Aug 15, 2019

July was Earth’s hottest month since records began, with the globe missing 1 million square miles of sea ice

Andrew Freedman
Washington Post
Global average surface temperatures during July 2019 compared to the 1951-1980 average. Credit: Berkeley Earth
Global average surface temperatures during July 2019 compared to the 1951-1980 average. Credit: Berkeley Earth

Berkeley Earth, an independent climate monitoring and research organization, released data Thursday showing last month beat August 2016 for the title of the warmest month by 0.14 degrees (0.08 Celsius).


The NOAA also announced Thursday that July was the warmest month on record, with the global average surface temperature coming in at 1.71 degrees (0.95 Celsius) warmer than the 20th century average. According to Deke Arndt, head of climate monitoring for NOAA, July 2019 marked the 415th straight month that was warmer than the 20th century average.

In keeping with accelerating global warming, nine of the 10 warmest Julys have occurred since 2005, NOAA found.


What makes the July temperature record, as well as the year-to-date trajectory, stand out so much is that there is no longer an El Niño event in the tropical Pacific Ocean. Such natural climate cycles feature warmer than average ocean temperatures that send extra heat into the atmosphere, boosting the planet’s average temperature. A particularly strong El Niño during 2016 propelled that year to record levels, yet in 2019 there has only been a weak El Niño that recently dissipated entirely.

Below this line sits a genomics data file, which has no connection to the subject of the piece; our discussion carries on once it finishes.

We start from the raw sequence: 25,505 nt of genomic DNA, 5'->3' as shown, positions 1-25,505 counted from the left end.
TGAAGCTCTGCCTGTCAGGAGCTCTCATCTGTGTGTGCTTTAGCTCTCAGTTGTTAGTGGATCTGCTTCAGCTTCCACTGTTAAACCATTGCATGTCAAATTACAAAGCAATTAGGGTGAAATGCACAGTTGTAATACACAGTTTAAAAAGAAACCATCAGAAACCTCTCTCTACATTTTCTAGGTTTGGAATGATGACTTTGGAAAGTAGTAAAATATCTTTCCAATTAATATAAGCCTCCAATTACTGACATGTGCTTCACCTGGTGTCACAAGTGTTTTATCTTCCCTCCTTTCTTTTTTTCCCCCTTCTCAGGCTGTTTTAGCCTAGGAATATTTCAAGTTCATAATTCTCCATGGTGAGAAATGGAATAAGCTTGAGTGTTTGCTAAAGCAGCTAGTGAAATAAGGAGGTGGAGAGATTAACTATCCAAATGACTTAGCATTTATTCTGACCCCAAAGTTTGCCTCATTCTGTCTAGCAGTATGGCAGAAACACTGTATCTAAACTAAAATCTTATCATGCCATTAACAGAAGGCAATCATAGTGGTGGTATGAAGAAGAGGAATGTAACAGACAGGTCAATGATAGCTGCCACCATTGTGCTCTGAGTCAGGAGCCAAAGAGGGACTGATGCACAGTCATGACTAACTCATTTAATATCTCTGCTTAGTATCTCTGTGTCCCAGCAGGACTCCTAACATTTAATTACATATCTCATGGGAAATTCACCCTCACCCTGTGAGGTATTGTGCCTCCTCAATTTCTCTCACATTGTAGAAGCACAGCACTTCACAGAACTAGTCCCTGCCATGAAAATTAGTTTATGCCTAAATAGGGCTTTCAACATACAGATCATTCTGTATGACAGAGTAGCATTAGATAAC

This demonstrates how, due increased concentrations of greenhouse gases in the air from the burning of fossil fuels, the climate no longer needs a strong natural extra dose of warming in order to set a new temperature milestone.

“If you think about climate change as long-term gain on an escalator, kind of riding it up over time, and El Niño and La Niña kind of jumping up and down on that escalator,” Arndt told reporters on a conference call.

He said the fact that July was in the vicinity of a record without a strong El Niño being present is “almost entirely due to climate change.”


In addition, NASA found that July was 1.67 degrees (0.93 Celsius) above the 20th century average, making it the warmest July but the second-warmest month in its data base.

NASA, which uses slightly different methods to analyze global surface temperatures, including how it measures temperatures in the relatively data-sparse Arctic, ranks August 2016 as the warmest month on record since 1880.